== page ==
How To Fix the Dark Shadows that Ruin Great Photos

By Eric Z Goodnight on August 8th, 2011

 

Ever take one of those photos that’s great, except for a bunch of shadows that ruin the image? Here’s how to salvage that shot and bring the detail back out of those shadows in a few quick seconds.

With this Photoshop and GIMP friendly method, you can turn those frustrating “almost perfect” photos into great images. So, let’s dive in, and see what we can do about all those shadows. Keep reading!

 

Basic: Adjusting all Shadows In an Image

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We’ll start with this image of this model. The highlights look very good, so simply adjusting the levels might cause us to lose some detail, so let’s adjust the shadows only.

For HTG readers that might have missed it, you can check out some great methods for adjusting contrast for this kind of image in our previous article, Learn to Adjust Contrast Like a Pro.

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With your shadowed image loaded, press Ctrl a to select all of the image.

With the image selected, copy the image to your clipboard with a quick Ctrl c.

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Jump to your channels panel, as shown above left, and create a new channel by clicking the sshot-303 at the bottom of the panel.

 

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Note: If your Alpha channel is black, as opposed to the white one in the example, you can double click it, and adjust it from “Masked Areas” to “Selected Areas” as shown above. If your Alpha channel is white, you don’t have to change anything.

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Paste the image into the new Alpha channel with a quick Ctrl v.

 

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Ctrl L to open the Levels tool. Adjust it similar to how it’s done in the image above, particularly adjusting white the highlights slider, blowing out your highlights entirely. Your image should look similar to the example. You want to leave heavy darks and lots of gray tones in your shadow areas, lightening them up considerably and pushing many of your highlights to pure white.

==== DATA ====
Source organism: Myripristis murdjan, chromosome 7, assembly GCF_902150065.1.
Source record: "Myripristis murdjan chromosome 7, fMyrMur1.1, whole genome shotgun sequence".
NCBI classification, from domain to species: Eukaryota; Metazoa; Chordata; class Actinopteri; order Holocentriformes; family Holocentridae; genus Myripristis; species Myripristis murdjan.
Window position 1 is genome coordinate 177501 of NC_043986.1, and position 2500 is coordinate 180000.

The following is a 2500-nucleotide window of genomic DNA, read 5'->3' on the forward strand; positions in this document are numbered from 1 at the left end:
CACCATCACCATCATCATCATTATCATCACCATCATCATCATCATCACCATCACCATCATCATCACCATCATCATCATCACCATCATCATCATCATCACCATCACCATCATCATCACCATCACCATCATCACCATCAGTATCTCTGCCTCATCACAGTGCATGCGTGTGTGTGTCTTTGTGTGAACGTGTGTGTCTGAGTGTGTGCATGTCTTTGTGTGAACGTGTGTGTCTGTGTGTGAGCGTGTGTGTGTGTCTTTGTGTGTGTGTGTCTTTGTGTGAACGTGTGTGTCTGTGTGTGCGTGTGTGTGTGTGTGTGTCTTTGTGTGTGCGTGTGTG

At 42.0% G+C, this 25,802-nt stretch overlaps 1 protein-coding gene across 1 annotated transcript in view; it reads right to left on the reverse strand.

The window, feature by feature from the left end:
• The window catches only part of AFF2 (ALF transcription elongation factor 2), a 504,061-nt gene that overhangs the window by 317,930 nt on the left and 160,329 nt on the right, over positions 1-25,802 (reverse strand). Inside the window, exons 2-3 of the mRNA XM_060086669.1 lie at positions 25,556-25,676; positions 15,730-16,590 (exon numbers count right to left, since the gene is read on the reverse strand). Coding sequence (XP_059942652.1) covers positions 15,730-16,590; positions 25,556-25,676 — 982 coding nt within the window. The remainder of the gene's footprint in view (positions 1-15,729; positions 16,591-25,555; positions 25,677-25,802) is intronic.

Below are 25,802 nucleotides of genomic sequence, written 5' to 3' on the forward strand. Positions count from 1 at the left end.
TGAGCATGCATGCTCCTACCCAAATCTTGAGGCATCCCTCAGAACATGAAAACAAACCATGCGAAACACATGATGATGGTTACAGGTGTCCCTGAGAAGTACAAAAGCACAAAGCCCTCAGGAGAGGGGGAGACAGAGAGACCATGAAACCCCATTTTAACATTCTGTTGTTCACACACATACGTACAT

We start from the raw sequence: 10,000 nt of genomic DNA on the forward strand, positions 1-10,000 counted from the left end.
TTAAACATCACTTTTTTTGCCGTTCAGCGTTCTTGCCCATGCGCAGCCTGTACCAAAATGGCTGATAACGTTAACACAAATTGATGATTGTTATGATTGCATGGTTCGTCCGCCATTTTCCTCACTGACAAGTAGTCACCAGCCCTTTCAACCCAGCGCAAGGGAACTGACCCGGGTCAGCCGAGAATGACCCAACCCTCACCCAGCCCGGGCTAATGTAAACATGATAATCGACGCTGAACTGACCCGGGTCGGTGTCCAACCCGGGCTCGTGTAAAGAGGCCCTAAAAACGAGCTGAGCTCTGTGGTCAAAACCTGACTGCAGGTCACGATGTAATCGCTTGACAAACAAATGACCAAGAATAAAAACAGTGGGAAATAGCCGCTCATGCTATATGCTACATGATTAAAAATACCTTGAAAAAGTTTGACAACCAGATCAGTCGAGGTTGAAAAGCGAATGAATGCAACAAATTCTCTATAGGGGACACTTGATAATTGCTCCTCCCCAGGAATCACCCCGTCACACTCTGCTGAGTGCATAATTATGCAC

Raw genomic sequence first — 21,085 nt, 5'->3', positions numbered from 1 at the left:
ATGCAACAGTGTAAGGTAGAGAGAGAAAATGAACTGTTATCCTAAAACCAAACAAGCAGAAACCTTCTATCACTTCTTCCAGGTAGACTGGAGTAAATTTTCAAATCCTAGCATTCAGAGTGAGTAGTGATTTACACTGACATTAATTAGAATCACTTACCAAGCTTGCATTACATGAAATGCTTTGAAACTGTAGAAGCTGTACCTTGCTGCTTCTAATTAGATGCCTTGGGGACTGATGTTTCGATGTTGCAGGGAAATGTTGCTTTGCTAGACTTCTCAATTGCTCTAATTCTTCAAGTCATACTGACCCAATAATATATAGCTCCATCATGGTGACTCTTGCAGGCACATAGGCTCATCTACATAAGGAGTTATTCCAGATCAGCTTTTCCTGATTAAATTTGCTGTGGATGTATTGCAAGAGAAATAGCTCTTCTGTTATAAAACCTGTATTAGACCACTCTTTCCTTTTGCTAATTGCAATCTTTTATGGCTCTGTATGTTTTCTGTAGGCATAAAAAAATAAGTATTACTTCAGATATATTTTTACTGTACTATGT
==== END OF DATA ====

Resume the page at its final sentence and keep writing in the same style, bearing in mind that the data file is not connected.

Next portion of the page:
When you’re satisfied, press OK to move on to the next step.

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Hold Ctrl and click the alpha channel to load the selection of the channel you just created. In the channels panel, you can click the RGB combined channel (shown above) to stop editing your Alpha channel and return to your photo.

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With your selection created, you should have your selection overlaid on your image as shown.

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Load your Levels tool again with another Ctrl L and adjust it like you see above. Pay close attention to the histogram in the levels to see what adjustment will suit your photograph best. Press OK when you’re satisfied with your adjustment.

 

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And, without disturbing the tones in your highlight areas, you’ve adjusted the image and brought out detail in the heavy shadows.

For those image editors wishing to remove or adjust only select shadows, keep reading—there’s an alternate method just ahead to do just that.

Advanced: Fine Tuning Your Shadows

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Return to your adjusted Alpha 1 channel, which is still in your Channels Panel where you left it.

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Grab the eraser or the paintbrush and remove everything you don’t want to adjust, as shown. Providing your channel was set to “Color Indicates: Selected Areas” as shown above, the white areas represent nothing, and all the blacks and grays represent your shadows.

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You can create a rough or a rather sloppy selection as shown above; it’s entirely up to your preference.

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Ctrl + Click the Alpha channel to load the selection, and then return to the RGB combined channel.

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Notice that your selection is now limited to whatever you decided to adjust. Use your levels tool again, and adjust your shadows again.

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And, there’s the result—the image with shadows adjusted only in the model, leaving the darks in the background untouched.


Have questions or comments concerning Graphics, Photos, Filetypes, or Photoshop? Send your questions to ericgoodnight@howtogeek.com, and they may be featured in a future How-To Geek Graphics article.

Thanks to Guillaume Boppe for this image, available under Creative Commons.

Eric Z Goodnight is an Illustrator and Stetson-wearing wild man. During the day, he manages IT and product development for screenprinted apparel manufacturing; by night he creates geek art posters, writes JavaScript, and records weekly podcasts about comics.

  • Published 08/8/11
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